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Haloid Xerox


Haloid Xerox copier
Tool identification

Name of tool: Haloid Xerox
Alternative name: Haloid
Inventors/Designers: Chester Carlson
Marketed by: Haloid
Design date: 1938 (approximate)
Marketing date: 1950
Type of application: Electrophotography copying

Historical notice

In the 1930s, physician Chester Carlson began researching electrostatic reproduction techniques. After a number of unsuccessful attempts with a variety of companies (including IBM), Carlson partnered with Haloid (which became Xerox Corporation) to develop a compact, easy to use copier. On October 22, 1948, the invention of the xerography process was announced to the public. Haloid began marketing the first model of its copier in 1950.

Brief list of components

Selenium plate; three independent modules: 1. “darkroom” module equipped with a photographic lens (camera); 2. processor; 3. fuser. Printing materials: silver oxide powder, chemically untreated paper.

Operating procedure

Haloid’s xerography process involved the operator manually executing five successive steps. The operator would first remove the selenium plate from its protective envelope and place it into the processor chamber, where it would receive a positive electric charge (b). The plate was then slid into an ad hoc cartridge in the darkroom in order to absorb a latent (invisible) image from the source being copied. Haloid offered two darkroom models during the 1950s. The first (Model 1 camera) resembled the main component of a familiar office photocopier (c). The lens and lamp were located in a closed box equipped with a transparent exposure surface on which was placed the source. Only a 1 = 1 reproduction of the image could be produced. The second model (Model 4 camera) was comprised of an open structure similar to a photographic duplicating bench, which allowed the source to be enlarged by 150% or reduced by 50% (a). Once the plate was exposed, it was necessary to insert it back into the processor chamber and trigger the mechanism to disperse silver oxide powder. The powder would adhere only to those zones on the plate that had little or no exposure to the light when the image was captured (with the clear zones repelling the powder). To transfer the image, a sheet of paper (receptor) was placed on the plate, which was slid for a third time into the processor chamber (d). Upon receiving a positive charge, the paper would attract the negatively charged powder. The final step consisted of permanently fixing the resulting image to the receptor by laying the sheet against the surface of the heat fuser.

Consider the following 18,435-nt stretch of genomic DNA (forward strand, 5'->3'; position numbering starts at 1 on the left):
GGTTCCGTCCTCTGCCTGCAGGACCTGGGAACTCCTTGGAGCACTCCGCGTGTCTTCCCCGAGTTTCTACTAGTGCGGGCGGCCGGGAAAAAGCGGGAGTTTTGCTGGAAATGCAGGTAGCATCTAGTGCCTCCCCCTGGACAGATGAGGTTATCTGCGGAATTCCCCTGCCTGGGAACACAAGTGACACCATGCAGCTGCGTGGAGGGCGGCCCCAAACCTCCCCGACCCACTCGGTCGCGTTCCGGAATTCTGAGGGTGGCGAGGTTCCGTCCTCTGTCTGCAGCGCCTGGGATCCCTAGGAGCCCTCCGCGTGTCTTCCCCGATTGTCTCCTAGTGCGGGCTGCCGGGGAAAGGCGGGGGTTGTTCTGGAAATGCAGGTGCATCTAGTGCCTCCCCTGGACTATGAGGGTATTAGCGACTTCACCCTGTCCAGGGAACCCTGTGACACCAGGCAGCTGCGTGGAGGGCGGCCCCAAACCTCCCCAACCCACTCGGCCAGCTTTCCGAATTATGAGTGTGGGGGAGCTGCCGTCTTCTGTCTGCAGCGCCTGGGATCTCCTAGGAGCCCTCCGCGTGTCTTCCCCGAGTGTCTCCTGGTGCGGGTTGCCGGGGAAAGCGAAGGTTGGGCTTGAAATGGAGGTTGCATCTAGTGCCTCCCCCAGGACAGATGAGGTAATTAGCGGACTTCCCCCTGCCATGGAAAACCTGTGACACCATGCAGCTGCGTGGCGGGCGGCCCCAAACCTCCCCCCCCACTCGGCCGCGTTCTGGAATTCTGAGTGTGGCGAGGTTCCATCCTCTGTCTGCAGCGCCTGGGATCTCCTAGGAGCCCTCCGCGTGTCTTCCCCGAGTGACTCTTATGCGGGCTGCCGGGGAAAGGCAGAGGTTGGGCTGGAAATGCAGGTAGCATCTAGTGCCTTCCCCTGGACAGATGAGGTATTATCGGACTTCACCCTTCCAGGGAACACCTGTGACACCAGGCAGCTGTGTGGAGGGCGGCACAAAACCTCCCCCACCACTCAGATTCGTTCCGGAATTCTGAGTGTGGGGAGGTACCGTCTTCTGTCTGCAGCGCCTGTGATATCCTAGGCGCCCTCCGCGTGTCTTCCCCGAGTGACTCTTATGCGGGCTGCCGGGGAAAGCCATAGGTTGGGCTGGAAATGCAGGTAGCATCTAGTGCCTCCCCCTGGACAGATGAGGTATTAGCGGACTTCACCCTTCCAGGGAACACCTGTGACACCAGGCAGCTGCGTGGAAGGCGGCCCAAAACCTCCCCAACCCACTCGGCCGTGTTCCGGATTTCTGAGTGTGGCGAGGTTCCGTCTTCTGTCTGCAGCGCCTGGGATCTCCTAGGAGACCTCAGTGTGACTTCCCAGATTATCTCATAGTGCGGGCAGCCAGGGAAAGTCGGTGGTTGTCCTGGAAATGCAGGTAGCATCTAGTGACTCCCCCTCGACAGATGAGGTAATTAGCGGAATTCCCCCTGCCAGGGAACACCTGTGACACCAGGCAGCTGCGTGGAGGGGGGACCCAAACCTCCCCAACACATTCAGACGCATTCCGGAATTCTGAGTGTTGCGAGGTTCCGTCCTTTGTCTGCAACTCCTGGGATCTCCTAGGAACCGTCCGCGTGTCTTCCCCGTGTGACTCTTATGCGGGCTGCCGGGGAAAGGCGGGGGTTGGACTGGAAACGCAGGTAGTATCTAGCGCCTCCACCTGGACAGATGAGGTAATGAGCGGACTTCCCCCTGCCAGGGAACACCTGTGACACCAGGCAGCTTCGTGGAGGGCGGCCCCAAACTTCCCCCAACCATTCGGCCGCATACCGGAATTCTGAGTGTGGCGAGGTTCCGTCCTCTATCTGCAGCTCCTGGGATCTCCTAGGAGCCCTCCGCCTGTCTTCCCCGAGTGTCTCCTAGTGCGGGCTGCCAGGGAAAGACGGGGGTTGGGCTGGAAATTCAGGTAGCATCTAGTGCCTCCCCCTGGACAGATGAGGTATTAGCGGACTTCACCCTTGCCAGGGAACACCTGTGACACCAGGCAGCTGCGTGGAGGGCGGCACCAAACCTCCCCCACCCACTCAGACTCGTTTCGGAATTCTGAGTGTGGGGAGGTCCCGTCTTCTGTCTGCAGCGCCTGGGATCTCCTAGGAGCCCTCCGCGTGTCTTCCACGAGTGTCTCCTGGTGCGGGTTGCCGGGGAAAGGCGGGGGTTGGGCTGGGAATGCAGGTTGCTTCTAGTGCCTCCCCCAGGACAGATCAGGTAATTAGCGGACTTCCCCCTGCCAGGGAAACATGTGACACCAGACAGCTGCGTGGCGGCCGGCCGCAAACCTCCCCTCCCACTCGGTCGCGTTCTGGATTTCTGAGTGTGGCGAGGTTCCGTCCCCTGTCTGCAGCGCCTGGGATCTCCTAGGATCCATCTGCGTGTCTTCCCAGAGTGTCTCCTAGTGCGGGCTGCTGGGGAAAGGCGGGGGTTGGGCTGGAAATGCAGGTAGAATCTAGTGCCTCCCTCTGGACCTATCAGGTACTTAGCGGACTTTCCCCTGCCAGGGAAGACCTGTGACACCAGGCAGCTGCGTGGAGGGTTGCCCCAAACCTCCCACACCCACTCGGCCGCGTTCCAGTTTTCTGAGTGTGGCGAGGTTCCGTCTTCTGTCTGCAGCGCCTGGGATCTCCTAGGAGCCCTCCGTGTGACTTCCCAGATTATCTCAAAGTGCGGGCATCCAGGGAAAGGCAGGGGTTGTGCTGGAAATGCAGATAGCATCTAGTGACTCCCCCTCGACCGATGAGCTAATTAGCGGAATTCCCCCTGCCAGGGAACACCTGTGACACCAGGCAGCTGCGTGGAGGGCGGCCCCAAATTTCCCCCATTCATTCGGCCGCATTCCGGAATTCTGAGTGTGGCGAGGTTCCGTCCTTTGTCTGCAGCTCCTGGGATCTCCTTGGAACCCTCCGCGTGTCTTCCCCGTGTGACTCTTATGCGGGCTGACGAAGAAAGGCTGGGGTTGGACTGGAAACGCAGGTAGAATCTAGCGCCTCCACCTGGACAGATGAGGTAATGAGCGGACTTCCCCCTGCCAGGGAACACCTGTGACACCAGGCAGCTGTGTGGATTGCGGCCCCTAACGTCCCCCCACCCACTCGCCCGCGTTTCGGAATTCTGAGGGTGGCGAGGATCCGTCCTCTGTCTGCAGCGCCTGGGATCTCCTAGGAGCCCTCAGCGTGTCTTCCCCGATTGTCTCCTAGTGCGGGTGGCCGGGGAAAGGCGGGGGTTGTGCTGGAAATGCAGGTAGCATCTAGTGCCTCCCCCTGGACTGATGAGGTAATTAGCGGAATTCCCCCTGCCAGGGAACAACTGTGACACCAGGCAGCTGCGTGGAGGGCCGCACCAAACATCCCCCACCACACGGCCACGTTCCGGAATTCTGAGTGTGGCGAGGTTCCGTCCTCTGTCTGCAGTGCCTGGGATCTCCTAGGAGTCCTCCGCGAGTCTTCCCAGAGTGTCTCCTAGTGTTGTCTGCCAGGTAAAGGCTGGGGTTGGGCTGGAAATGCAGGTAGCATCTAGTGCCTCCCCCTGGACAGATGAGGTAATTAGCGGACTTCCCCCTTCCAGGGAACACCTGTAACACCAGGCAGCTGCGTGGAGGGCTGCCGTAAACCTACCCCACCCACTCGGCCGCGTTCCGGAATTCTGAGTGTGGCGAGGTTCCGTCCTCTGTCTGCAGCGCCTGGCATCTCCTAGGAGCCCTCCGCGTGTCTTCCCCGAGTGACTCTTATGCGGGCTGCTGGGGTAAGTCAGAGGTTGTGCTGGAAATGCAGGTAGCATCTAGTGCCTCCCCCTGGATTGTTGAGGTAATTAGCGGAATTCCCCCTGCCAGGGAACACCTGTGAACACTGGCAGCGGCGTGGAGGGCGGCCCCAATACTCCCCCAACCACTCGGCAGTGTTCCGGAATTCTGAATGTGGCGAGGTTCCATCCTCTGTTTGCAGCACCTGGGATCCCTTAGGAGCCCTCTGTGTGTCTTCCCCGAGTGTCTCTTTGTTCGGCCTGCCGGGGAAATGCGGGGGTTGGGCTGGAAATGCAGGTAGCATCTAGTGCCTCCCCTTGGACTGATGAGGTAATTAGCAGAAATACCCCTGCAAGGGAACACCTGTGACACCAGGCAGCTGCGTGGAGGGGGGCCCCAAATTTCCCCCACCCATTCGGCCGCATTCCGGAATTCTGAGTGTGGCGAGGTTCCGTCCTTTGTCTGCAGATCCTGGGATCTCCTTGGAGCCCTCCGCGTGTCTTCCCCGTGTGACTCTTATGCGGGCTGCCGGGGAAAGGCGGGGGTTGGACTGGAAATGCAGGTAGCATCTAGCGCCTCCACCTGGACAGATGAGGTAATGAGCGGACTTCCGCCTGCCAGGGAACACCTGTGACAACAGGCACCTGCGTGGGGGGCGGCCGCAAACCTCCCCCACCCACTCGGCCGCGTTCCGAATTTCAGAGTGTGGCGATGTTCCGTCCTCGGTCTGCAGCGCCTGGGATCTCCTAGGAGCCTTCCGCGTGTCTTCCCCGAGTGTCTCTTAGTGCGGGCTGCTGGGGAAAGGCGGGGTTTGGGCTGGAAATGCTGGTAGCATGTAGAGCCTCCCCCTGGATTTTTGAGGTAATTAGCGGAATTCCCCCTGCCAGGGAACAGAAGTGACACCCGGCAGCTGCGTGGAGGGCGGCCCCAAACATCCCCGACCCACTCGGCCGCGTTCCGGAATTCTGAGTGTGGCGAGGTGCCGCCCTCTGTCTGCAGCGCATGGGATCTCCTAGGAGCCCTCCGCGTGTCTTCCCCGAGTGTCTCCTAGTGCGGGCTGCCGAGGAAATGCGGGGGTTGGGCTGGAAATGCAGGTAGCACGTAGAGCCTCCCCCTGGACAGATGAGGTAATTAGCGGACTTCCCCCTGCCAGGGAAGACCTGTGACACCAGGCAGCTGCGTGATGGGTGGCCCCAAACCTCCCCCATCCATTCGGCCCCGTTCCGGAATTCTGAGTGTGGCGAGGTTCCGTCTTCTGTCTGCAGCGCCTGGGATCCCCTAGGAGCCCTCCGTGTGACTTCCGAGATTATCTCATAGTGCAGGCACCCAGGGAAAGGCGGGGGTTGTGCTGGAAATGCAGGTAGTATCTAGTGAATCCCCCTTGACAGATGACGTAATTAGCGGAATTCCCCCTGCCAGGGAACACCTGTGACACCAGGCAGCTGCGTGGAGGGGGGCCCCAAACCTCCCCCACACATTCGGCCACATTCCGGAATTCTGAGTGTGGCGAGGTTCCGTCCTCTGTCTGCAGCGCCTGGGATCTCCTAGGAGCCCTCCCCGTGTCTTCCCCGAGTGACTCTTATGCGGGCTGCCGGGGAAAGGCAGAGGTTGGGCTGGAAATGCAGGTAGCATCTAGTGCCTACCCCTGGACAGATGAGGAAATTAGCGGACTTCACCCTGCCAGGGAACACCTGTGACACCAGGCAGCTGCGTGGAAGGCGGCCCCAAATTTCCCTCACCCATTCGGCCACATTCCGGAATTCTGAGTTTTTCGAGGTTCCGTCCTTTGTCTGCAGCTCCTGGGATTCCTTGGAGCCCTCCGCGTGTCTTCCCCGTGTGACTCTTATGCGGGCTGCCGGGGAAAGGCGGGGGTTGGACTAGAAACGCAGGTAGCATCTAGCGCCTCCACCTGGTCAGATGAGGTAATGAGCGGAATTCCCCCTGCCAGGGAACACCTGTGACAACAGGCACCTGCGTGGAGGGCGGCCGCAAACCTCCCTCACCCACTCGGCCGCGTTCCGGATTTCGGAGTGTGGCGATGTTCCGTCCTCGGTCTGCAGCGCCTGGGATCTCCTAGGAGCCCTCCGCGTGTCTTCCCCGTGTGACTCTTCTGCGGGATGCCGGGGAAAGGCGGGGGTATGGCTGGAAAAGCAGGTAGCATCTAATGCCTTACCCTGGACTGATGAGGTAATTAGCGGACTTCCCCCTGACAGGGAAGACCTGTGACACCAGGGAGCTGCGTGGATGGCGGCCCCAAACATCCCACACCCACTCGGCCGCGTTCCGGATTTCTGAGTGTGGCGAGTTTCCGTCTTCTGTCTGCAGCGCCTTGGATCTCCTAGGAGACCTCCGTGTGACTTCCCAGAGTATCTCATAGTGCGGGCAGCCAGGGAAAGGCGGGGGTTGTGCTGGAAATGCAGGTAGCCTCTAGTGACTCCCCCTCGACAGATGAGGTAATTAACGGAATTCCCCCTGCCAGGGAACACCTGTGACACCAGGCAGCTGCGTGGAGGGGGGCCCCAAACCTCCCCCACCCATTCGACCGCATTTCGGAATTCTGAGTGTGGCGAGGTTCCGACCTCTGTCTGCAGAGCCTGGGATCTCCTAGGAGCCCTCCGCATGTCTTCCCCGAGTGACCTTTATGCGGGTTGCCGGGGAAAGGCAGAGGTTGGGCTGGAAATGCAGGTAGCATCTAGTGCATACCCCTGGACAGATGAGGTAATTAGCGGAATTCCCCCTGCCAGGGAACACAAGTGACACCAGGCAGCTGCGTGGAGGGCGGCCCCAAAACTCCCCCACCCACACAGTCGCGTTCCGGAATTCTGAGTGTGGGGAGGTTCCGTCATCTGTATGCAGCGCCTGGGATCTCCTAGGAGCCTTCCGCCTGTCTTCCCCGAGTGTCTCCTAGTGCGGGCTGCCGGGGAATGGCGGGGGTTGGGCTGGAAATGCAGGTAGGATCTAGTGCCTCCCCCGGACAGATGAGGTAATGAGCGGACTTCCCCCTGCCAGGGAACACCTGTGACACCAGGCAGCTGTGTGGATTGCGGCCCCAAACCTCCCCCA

Effects and functionalities

Black and white copies that reproduced the grey scale of an original document.

Vincent Bonin © 2007 FDL